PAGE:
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1747 Basire / Cellarius Map of Sicily

Sicilia. - Main View

1747 Basire / Cellarius Map of Sicily


The Forge of the Gods.


  1747 (undated)     7.5 x 11.5 in (19.05 x 29.21 cm)


This is Isaac Basire's scarce map of Sicily, Italy, with a vignette of Hephaestus' forge at work under the erupting volcano Mt. Etna. This detailed map of the island includes an inset in the upper left showing Sicily's position with respect to Carthage and Malta. The map is a copy of Christoph Cellarius' Sicilia Antiqua, published in his 1686 Geographia Antiqua.
Publication History and Census
This map was engraved by Isaac Basire and included in the 1747 Sale An Universal History, although the wear suggested by the strike exhibited here suggests it may hail from a later edition. An Universal History is well represented in institutional collections, although this separate map is not catalogued in OCLC. Examples do appear on the market from time to time.


Isaac Basire (September 20, 1704 - August 24 1768) was a London engraver, first in a family line of prolific and well-respected engravers. His most well-known work is the frontispiece to an edition of Bailey's 1755 dictionary but he was primarily a map engraver. He was born in London to on J. Basire, a Huguenot emigre from Rouen. His son James (1730-1802), grandson James (1769-1822), and great-grandson James (1796-1869) all continued the family trade. Assigning specific works to particular members of the family is not a straightforward task, as all four Basires were engravers, one often as apprentice to his father. Thus the work of the four frequently overlapped. More by this mapmaker...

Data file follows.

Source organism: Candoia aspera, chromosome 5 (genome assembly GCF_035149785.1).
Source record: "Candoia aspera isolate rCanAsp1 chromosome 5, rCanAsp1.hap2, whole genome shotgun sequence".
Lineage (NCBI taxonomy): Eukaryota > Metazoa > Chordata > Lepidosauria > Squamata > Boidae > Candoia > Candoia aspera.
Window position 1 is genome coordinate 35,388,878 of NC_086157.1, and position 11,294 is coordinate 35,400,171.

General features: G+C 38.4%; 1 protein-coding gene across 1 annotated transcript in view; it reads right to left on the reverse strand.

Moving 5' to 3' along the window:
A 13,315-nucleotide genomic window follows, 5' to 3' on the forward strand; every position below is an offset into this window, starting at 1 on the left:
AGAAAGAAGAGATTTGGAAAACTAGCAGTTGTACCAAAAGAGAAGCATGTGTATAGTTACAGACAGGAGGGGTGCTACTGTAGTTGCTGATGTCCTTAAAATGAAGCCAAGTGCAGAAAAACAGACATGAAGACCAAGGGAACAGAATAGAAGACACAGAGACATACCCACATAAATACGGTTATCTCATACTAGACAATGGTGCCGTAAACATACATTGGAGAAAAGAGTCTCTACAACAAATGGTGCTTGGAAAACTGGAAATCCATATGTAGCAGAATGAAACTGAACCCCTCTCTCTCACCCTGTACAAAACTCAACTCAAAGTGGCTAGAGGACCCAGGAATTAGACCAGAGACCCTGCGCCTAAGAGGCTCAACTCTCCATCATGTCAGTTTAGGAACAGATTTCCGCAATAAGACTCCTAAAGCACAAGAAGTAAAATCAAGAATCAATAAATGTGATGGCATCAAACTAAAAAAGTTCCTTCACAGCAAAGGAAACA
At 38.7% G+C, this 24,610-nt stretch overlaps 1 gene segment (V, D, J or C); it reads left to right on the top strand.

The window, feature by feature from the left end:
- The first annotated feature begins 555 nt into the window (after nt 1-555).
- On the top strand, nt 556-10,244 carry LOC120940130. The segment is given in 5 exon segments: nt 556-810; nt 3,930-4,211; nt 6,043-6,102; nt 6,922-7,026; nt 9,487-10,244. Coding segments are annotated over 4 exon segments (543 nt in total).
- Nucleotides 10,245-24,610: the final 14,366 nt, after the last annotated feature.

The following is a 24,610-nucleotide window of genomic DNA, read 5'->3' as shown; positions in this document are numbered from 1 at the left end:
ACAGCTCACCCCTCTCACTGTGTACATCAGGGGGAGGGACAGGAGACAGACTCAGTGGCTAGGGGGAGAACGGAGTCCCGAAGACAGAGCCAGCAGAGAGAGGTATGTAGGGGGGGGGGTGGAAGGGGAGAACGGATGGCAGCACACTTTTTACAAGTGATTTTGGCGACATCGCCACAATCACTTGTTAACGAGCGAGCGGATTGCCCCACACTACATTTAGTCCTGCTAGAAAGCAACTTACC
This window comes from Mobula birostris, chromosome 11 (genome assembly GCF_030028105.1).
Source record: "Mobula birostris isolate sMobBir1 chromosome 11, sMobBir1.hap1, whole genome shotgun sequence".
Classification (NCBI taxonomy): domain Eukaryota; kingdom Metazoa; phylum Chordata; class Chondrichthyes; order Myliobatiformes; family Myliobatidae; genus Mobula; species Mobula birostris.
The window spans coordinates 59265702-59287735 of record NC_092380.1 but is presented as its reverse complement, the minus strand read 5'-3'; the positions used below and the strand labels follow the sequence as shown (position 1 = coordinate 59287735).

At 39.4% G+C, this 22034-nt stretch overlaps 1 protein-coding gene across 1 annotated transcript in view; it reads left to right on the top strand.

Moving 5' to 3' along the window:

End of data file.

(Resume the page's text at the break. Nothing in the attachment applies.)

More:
Christoph Cellarius (1638 - 1707) or, more commonly, Christopher Keller was a German scholar, historian and textbook publisher working in the later part of the 17th century. Cellarius is known to have been born in Schmalkalden and to have held academic positions in both Weimar and Halle. C. Cellarius's most important contribution was his 1683 publication of A Universal History Divided into an Ancient, Medieval, and New Period. It was in this work that the concept of history as divisible into three distinct periods (Ancient History, Mediaeval History, and Modern History) was introduced. Likely Cellarius never understood the impact that his structured system of historical nomenclature would have on the way future historians would interpret the past. Christopher Cellarius should not be confused with the more widely known cosmographer Andreas Cellarius Learn More...


Sale, George, Universal History, from the Earliest Account of Time, (London) 1747.    


Trimmed into border with some loss. Re-cornered at right hand corners. Mended split at fold.